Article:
Everyone who has taught college students for long enough has some stories like this. The female professors I know typically have many more, and worse, stories than the male professors. Most of the women teachers I know have had numerous male students shout at them, corner them in their offices, wait behind in the classroom to berate them when they’re alone. In those cases, the student poses a particular physical harm to one specific person. Based on my friends’ stories, some universities treat these incidents with the seriousness they deserve, while others tell the professor to try to be more understanding, or that they can’t do anything until the student actually commits a crime. One woman I know quit teaching because her department did nothing to support her when a hulking male student began stalking her.
The college classroom is a volatile space. Actual violence in the classroom is rare—though this is a purely anecdotal claim, as colleges notoriously underreport crimes on their campus, making any official stats functionally useless—but it lurks beneath the surface of every college course. I primarily teach freshmen, who are addled in all the ways one can be addled: stress, hormones, sleep-deprivation, prescription drugs, recreational drugs, social anxiety, loneliness. Dorm living, as it functions at most large schools, is a terrible and failed experiment that runs counter to any reasonable educational goals. By the second month of the semester, once grades have started rolling in, everyone is a single raw nerve on the verge of a breakdown. Then they come to my classroom where I push them into debates about race, class, and money. The quality of their engagement in this debate has a direct impact on their grade. I make jokes and I try to keep the atmosphere light, but everything is fraught. In all meaningful ways, I make their lives harder.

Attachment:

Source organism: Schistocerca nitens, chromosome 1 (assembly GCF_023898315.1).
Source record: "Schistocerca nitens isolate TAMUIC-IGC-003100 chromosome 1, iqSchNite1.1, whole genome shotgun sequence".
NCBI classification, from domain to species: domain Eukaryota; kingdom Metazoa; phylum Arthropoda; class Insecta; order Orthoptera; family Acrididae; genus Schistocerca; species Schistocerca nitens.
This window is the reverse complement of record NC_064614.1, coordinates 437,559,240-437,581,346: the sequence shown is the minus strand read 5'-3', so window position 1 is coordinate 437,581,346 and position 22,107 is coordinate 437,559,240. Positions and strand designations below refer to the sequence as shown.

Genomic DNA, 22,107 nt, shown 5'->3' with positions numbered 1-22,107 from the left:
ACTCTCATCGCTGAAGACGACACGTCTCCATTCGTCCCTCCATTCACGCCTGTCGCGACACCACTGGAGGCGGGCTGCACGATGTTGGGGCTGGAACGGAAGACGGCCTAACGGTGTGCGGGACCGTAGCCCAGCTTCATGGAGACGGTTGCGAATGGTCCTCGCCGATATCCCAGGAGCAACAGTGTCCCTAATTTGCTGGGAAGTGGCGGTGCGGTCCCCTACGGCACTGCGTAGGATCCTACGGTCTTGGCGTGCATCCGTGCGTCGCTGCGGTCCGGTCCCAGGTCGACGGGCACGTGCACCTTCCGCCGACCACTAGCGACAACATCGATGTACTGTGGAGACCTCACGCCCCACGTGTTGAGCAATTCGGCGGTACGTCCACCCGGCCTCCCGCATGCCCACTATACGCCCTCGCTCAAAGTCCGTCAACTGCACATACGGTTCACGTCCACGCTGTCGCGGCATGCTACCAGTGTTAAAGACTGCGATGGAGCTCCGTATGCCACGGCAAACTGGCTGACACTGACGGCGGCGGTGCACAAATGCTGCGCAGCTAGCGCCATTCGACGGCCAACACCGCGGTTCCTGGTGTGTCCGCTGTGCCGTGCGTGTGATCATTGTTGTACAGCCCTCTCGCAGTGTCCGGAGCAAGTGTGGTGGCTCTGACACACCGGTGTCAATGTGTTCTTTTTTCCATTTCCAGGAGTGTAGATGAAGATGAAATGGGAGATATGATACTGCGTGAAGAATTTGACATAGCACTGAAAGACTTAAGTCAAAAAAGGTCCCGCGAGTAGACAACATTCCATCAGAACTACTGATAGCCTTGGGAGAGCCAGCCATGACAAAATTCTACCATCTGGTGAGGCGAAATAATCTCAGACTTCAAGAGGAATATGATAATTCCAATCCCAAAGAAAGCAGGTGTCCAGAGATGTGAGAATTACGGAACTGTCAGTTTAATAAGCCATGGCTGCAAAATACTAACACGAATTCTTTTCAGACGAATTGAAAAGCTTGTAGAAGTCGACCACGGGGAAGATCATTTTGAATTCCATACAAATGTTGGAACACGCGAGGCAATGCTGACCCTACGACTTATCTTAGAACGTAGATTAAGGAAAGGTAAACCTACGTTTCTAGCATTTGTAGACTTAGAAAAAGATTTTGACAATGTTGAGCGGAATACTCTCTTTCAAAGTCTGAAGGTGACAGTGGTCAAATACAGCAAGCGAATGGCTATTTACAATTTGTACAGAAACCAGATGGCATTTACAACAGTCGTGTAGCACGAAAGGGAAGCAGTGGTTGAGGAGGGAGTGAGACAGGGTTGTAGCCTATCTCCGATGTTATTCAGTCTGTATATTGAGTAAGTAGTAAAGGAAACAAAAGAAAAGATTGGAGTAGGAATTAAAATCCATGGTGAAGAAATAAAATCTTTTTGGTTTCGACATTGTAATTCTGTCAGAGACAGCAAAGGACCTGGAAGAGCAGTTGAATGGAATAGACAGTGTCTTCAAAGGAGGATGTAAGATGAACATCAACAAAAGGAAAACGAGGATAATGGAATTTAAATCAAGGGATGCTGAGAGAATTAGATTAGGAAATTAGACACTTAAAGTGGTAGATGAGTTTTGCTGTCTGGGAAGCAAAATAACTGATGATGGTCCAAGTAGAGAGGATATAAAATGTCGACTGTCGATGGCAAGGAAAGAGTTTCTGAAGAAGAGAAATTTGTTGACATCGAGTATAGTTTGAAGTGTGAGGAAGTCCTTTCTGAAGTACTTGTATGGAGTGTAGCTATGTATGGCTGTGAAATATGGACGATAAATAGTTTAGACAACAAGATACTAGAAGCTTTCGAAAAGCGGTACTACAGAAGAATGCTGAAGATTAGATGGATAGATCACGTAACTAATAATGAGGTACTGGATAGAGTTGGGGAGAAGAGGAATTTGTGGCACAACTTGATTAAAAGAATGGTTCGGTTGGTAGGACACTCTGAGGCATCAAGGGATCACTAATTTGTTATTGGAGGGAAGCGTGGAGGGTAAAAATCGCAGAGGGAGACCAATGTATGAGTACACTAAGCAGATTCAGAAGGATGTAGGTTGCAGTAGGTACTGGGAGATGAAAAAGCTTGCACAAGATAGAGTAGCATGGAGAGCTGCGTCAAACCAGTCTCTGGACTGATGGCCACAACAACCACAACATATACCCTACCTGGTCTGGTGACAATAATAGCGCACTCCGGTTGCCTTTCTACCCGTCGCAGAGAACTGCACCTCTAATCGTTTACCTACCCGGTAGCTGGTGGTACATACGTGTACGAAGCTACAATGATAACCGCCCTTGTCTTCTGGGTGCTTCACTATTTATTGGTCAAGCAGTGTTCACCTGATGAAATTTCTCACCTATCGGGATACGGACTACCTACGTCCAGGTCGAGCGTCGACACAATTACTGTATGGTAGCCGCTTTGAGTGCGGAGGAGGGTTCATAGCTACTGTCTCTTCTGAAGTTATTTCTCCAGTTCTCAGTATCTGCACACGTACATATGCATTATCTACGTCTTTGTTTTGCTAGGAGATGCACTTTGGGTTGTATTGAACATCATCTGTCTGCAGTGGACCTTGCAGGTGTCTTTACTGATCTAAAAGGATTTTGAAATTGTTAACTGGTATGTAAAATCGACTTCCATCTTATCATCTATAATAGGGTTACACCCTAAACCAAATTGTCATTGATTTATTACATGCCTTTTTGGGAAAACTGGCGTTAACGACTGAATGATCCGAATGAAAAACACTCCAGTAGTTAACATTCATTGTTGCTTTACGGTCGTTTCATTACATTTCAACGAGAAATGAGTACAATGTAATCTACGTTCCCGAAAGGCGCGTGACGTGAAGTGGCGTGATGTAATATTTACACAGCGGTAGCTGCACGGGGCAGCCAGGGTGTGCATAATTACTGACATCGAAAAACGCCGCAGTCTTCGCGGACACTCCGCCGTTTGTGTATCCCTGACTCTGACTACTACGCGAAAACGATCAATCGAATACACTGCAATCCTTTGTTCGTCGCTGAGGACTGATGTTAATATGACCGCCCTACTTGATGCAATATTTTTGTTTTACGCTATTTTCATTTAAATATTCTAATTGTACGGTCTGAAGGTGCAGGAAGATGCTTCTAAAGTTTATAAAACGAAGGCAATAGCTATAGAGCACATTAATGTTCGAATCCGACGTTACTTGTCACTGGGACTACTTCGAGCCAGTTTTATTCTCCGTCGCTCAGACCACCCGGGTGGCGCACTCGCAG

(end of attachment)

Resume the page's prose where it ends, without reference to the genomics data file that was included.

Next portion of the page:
I would be lying if I said I feared for my life every day I spend on campus. I teach on an urban campus in a section of Philadelphia that has been in decline for decades. All the problems of poverty and drugs—crime, homelessness, a general sense of despair—bleed onto the campus. But I don’t feel unsafe there. It’s not because of the huge security force deployed by the school; it’s because most people, most of the time, are perfectly safe from being shot. But what if one of our 30,000 undergraduates snaps and comes to school with an arsenal one morning while I’m strolling past the library and staring at my phone? Large college campuses are especially vulnerable to a spree killing because of the high concentration of people, the sprawling layouts, the clustering of activity around specific times, the massive gaps in security. There is nothing you can do to make yourself safer in this instance, except to hope for good luck. It’s like living on a fault line and hoping the big one doesn’t hit while you’re there.
* * *
What I’m saying is: if someone wanted to kill a lot of people on our campus in a very short time, they could. It’s important to state this fact directly.
* * *
Schizophrenia commonly manifests in a person’s late teen years, so it’s likely David was literally losing control of his mind while he was in my class. Our university’s urgent outreach team—established after the Virginia Tech shooting—was able to get him into treatment, and, though confidentiality laws prohibit me from knowing any specifics of his condition, it became clear he’d been heavily medicated, as he was now subdued to the point of seeming tranquilized. He failed my course because he could never stay awake long enough to get any work done. I assume he failed all his courses. When I submitted the F, I worried for months that he would find out where I lived, or that he would be waiting at the door of my office one day with a knife or a gun or both. As far as I knew, the only thing keeping him from going on a rampage was his compliance with his meds.
* * *